Branding agencies place great emphasis on the ability to identify the problems that face brands. Perhaps a brand has outgrown itself. Perhaps it has fallen behind the times. Perhaps it has lost its competitive spark or technological edge. Maybe a competitor is blazing a trail ahead of the client’s brand. In myth, these are the shadows to be overcome. In the stories of our childhood, the shadow (or villain) often takes physical form—many still do, and at Stiff we argue it is helpful in the context of brand stories to imagine the shadow as something more than abstract. Agencies do this already when creating audience personas. It’s no great stretch to put a face to the challenge, if only to give you something to throw darts at.

The concept of the ally has crept on its own into Western culture recently. We call on them to get in the face of bullies and stand up for marginalized groups. In the branding world, we have ambassadors—groups and individuals who believe in a brand and promote it: client employees, partners, stakeholders and end customers. Brands cannot achieve their quests without the support of these cast members. As allies, this brand diplomatic core must come through as more than cheerleaders. They must be willing to defend a brand as well, maybe even make sacrifices for it.

Never to lose your sense of humour.

My personal brand-story cast favourites are the tricksters—Puck in Shakespeare’s Midsummer Night’s Dream; Rafiki, the mandrill shaman in Lion King; and the inimitable Yoda from Star Wars.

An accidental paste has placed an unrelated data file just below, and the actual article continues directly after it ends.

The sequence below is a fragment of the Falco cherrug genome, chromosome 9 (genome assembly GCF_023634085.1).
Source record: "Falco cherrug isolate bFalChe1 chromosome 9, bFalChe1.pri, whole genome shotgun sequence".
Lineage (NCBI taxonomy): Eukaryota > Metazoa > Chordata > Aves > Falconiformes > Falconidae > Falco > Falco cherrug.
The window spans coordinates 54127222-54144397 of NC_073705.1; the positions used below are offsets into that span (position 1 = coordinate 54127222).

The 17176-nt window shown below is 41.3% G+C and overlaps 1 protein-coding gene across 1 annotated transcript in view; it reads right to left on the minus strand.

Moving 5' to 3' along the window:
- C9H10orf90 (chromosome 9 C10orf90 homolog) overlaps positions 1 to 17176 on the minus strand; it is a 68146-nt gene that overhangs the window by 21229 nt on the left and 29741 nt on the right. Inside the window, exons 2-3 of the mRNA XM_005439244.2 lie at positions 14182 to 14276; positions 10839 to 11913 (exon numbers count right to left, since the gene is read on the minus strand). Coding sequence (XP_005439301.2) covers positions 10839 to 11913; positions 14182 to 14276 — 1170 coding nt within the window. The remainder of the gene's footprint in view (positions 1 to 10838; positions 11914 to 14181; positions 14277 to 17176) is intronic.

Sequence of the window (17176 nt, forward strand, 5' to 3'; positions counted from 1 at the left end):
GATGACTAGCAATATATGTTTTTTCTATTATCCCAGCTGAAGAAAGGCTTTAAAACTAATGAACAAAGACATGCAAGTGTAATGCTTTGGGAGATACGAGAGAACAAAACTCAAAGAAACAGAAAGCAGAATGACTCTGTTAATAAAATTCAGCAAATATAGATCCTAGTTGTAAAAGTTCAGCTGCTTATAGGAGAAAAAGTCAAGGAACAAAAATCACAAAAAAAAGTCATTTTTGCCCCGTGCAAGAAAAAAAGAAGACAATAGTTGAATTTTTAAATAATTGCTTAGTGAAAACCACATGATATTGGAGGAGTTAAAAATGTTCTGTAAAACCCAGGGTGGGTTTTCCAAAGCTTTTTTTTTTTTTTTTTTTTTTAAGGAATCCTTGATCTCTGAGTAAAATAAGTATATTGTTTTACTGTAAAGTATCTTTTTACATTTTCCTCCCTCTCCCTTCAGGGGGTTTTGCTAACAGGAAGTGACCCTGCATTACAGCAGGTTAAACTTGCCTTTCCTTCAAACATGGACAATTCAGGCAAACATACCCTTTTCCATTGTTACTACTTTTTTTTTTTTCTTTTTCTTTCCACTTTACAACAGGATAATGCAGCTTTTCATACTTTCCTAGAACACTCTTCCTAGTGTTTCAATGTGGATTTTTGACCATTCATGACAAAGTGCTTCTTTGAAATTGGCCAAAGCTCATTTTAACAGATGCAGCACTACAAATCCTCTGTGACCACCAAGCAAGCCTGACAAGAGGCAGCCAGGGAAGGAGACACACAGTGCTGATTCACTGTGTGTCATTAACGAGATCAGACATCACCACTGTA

Think of them as the court jesters, yet their roles go way beyond comic effect. They’re disruptive in a positive way, to keep the hero from getting too full of itself. And isn’t that always a danger with brands.

Who plays the trickster in a brand story? Most often, it falls to the conscience of the brand, which is self-policing to a certain extent. But employees, customers and fans are more than just extras in a brand story. They too have a role in steering the brand to its ultimate quest, a responsibility to speak up when the brand misspeaks, point the way when it missteps. In mythic tales and brand stories alike, the tricksters remind us of the ultimate impermanence of all things.

There’s that change we’ve been talking about.

I suppose my discomfort with branding’s appropriation of story has something to do with my own duplicity. I worry about story integrity and yet I exploit it my own company’s brand work. I’m not totally comfortable with corporatization but depend on it. It could be that I fear brand stories are bound to become entangled in the myths of our times. It may be hard to argue they have not succeeded already.